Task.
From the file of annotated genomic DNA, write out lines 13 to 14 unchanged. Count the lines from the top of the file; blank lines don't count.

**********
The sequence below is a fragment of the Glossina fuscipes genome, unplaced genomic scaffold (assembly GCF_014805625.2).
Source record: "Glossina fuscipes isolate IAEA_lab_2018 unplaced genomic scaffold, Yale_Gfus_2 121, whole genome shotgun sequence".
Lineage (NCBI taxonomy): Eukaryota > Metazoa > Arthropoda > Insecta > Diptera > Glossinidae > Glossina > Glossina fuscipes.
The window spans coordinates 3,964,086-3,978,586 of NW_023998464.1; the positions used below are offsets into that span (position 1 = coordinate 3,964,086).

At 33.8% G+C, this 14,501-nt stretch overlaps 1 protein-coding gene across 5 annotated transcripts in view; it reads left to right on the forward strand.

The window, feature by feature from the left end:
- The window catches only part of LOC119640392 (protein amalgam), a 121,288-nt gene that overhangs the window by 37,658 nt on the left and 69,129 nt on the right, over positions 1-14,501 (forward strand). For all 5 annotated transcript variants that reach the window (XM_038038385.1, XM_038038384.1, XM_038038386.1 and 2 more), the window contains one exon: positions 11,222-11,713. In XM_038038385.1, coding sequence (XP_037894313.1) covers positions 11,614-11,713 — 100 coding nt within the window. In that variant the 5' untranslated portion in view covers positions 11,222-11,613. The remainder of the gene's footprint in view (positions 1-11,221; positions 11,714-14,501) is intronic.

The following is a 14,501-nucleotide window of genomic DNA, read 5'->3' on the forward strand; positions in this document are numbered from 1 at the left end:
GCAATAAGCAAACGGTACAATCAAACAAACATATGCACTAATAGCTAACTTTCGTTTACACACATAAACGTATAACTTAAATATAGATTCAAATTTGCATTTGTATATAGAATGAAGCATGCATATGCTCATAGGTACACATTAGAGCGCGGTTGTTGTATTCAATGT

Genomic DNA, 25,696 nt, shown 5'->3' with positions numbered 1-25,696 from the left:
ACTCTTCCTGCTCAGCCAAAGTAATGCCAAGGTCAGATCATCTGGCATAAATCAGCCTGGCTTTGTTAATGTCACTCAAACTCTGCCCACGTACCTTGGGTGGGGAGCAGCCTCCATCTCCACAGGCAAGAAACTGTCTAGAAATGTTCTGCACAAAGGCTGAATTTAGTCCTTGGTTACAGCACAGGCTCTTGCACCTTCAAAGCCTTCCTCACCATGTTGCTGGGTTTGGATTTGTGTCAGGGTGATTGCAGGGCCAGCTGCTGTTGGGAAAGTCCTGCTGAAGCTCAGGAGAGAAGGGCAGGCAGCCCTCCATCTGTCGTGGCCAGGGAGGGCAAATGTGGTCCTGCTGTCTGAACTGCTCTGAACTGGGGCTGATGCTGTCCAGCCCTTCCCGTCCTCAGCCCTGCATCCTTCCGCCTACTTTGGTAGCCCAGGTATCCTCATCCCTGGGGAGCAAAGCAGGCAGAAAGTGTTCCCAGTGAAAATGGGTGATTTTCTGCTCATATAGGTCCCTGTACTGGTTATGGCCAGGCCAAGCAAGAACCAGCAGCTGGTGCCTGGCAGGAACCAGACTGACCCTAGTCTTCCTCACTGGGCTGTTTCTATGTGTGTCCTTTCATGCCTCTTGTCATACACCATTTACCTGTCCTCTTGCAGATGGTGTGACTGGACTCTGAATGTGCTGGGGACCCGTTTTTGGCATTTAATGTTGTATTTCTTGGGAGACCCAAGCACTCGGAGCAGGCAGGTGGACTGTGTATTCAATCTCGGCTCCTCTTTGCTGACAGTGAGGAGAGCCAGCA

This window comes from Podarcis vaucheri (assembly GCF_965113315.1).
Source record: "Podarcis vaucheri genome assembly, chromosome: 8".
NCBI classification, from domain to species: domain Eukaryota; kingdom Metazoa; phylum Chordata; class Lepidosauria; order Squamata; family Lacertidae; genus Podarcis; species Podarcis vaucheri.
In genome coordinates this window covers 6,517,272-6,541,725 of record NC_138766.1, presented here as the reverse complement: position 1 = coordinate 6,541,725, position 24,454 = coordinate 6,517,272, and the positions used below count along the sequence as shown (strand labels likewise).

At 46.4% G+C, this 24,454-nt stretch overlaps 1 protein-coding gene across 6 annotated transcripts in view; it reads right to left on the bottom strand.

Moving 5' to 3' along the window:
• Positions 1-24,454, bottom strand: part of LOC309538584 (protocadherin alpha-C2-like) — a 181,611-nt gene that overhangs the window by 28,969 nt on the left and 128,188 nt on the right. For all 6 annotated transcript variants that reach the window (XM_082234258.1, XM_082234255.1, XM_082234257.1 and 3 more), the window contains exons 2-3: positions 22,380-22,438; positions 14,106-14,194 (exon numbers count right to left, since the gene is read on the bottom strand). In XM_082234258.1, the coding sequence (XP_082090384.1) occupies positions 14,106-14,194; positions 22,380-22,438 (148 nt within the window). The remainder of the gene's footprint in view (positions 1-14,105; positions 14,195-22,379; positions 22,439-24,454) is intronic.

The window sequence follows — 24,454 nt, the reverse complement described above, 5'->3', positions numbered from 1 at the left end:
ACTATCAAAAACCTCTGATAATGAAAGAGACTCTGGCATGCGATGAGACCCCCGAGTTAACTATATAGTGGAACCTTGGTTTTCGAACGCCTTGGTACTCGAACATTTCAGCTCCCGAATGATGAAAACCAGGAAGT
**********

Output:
Source record: "Podarcis vaucheri genome assembly, chromosome: 8".
NCBI classification, from domain to species: domain Eukaryota; kingdom Metazoa; phylum Chordata; class Lepidosauria; order Squamata; family Lacertidae; genus Podarcis; species Podarcis vaucheri.